health

A stranger sent me an Instagram message about my weight. They were "concerned for my health".

“Did you recently put on a lot of weight? You weren’t this big in previous full body photographs. What brought on the weight gain? I’m concerned for your health.”

I was just about to go to sleep when I received this message from a complete stranger.

The photo in question? An image of myself I posted on Instagram wearing a pair of dark blue skinny jeans.

In the post, I wrote about how I associate wearing jeans with not fitting in or feeling good enough. About how they’re the one item of clothing I feel least comfortable in, but I’m wearing them because the only way to be comfortable with the uncomfortable is to keep doing it anyway.

 

View this post on Instagram

 

Influencer-In-Training is back and she’s wearing @cottonon Curve jeans! Full transparency: When I saw this month’s focus was denim, my heart sank a little bit because jeans are the one item of clothing I feel least comfortable in. If you’ve ever found yourself profusely sweating in a change room with denim stuck around your thighs, you know how tricky jeans can be. I’ve also never understood the people who chill in jeans like I chill in… pyjamas ???? BUT these jeans were pretty comfy practically and I love the colour. I may not have felt super confident in them (it’s not you, jeans, it’s me) but I guess the only way to be comfortable with the uncomfortable is to keep doing it anyway! ❤️❤️ #cottononcrew

A post shared by Amy Clark (@theamyclark) on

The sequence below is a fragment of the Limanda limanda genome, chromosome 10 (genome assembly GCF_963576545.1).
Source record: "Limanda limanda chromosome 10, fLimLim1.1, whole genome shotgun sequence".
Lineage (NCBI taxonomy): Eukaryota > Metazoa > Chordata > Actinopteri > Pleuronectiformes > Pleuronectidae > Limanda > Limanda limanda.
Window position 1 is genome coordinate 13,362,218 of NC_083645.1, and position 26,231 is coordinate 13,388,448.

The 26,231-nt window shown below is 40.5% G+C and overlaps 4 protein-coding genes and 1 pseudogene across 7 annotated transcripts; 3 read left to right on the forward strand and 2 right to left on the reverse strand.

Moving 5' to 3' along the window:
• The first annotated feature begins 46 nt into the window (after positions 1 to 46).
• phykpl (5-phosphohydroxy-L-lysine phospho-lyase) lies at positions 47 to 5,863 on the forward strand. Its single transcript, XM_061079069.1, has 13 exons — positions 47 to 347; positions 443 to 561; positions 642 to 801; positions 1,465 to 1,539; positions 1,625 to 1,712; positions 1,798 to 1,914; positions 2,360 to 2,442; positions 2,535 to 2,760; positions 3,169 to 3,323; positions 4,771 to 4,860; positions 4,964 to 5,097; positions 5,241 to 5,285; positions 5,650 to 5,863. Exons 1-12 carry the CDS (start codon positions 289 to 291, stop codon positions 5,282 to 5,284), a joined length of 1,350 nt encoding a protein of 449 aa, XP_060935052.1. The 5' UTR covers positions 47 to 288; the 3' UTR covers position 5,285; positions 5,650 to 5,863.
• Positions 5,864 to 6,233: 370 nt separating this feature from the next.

fat shaming
Such a lovely bit of bedtime reading. Image: Supplied/Amy Clark.
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Screenshot. Delete. Block.

Dickhead, I muttered before rolling over to sleep. Those words stuck with me that night long after they'd disappeared from the internet. While my partner was asleep, I lay in the dark scrolling through my feed, seeing if I really did look skinnier in the few other full length body shots on my profile.

It's not the first time I've received a comment or unsolicited advice about my body, and likely won't be the last. But what infuriated me more than someone pointing out what I already know about myself (everyone is aware of their body size, right?) was the way they tried to pretend they were worried about my health.

I saw it for what it was: fat shaming wrapped up in faux concern. It's a thing people do to give themselves permission to make a comment about a person's weight. Kind of like when you preface something offensive with "I don't mean to offend you, but...".

Whether this faceless person thought they were being helpful or not - likely the latter - comments like this are not helpful.

I can only speak from my own experience, but I've thought extensively about my weight, my body shape and food every single day since I was 12 years old. And the stigma around 'fat people' I feel most deeply is:

I've 'done this to myself'. I must've gotten this way because all I do is sit on the couch and eat chips. I can't help myself. If I could just stop eating, everything would be fine. If only I could muster some self control.